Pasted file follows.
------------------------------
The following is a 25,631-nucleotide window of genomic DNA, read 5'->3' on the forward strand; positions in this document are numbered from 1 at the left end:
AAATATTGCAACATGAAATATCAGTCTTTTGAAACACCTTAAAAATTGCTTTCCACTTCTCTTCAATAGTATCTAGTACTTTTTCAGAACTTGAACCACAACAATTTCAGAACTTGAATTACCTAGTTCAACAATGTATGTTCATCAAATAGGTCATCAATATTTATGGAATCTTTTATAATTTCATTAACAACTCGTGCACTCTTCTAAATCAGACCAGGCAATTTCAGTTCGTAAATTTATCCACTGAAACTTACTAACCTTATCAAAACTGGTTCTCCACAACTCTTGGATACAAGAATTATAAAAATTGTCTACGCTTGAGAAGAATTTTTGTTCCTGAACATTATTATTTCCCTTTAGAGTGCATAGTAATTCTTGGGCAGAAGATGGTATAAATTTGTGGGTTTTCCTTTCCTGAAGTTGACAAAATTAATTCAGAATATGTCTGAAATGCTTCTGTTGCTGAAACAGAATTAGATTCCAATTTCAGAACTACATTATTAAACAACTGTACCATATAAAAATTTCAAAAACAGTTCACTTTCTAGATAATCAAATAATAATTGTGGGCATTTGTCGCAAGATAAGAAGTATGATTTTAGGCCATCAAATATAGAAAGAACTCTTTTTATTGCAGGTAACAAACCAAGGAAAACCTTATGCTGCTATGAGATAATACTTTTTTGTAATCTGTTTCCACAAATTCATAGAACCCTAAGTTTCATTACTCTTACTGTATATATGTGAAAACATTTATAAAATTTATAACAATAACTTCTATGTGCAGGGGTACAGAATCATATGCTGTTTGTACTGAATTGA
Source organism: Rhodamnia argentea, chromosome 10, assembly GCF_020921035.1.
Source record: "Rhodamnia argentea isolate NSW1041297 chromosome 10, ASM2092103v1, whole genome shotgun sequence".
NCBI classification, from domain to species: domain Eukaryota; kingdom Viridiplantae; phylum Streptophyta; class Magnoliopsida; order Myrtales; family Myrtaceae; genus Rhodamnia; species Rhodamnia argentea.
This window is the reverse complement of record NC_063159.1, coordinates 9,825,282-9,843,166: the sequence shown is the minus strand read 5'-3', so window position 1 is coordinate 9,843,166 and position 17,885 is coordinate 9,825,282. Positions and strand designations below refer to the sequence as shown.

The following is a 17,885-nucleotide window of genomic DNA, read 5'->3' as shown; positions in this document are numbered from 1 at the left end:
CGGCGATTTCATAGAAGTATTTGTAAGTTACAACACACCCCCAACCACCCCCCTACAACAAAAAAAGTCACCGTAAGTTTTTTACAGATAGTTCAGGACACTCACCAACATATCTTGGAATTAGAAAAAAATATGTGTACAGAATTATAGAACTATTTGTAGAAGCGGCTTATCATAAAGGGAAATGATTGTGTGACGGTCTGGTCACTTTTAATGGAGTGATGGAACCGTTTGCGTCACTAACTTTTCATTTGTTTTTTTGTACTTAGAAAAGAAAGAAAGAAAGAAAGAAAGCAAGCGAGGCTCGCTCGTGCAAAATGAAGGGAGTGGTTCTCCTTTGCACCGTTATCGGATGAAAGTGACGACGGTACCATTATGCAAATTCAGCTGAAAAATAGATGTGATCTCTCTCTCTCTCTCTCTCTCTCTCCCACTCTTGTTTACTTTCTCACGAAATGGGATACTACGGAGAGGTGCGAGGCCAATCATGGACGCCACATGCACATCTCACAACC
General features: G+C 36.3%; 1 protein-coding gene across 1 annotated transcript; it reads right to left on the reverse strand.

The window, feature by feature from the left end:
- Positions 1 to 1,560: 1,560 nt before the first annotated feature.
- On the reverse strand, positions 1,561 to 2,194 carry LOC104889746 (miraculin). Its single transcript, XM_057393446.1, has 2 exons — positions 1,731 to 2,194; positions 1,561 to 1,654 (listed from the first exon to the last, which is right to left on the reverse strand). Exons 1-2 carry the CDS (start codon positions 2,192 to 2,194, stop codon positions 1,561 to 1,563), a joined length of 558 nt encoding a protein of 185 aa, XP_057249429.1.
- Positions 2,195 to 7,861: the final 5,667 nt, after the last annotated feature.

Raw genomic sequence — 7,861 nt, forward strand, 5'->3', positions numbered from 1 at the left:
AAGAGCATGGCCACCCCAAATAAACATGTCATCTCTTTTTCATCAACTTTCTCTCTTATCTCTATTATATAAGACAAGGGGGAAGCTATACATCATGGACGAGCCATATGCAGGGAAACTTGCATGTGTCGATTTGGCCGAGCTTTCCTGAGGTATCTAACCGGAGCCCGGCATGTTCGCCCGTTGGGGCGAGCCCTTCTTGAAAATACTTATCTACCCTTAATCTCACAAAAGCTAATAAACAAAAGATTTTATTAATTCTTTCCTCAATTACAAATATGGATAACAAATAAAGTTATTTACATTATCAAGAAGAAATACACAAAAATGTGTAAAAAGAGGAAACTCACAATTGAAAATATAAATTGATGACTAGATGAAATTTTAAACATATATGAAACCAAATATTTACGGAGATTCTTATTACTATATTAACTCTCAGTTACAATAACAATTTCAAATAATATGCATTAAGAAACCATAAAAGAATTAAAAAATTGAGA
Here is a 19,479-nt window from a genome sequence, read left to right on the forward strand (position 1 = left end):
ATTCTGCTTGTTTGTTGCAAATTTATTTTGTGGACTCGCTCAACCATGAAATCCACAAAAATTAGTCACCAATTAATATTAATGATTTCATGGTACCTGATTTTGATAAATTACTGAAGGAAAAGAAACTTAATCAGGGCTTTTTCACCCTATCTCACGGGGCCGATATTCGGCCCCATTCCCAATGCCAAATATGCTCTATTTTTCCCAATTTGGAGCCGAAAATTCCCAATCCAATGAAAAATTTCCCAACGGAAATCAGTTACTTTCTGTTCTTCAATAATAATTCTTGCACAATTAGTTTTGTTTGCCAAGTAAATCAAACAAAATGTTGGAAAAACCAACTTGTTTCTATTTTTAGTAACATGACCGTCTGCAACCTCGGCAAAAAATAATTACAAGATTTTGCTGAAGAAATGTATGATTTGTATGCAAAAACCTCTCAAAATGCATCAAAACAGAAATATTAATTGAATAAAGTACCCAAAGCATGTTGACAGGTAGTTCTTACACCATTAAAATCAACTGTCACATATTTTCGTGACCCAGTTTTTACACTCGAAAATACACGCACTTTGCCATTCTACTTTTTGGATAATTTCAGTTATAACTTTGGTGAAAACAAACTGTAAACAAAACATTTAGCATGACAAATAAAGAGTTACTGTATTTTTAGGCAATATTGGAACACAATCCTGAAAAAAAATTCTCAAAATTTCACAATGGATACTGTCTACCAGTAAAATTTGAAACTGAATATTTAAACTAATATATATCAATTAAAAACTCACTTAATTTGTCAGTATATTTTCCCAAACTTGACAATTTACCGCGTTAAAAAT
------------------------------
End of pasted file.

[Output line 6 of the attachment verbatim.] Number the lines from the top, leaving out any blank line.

This window is the reverse complement of record NC_063159.1, coordinates 9,825,282-9,843,166: the sequence shown is the minus strand read 5'-3', so window position 1 is coordinate 9,843,166 and position 17,885 is coordinate 9,825,282. Positions and strand designations below refer to the sequence as shown.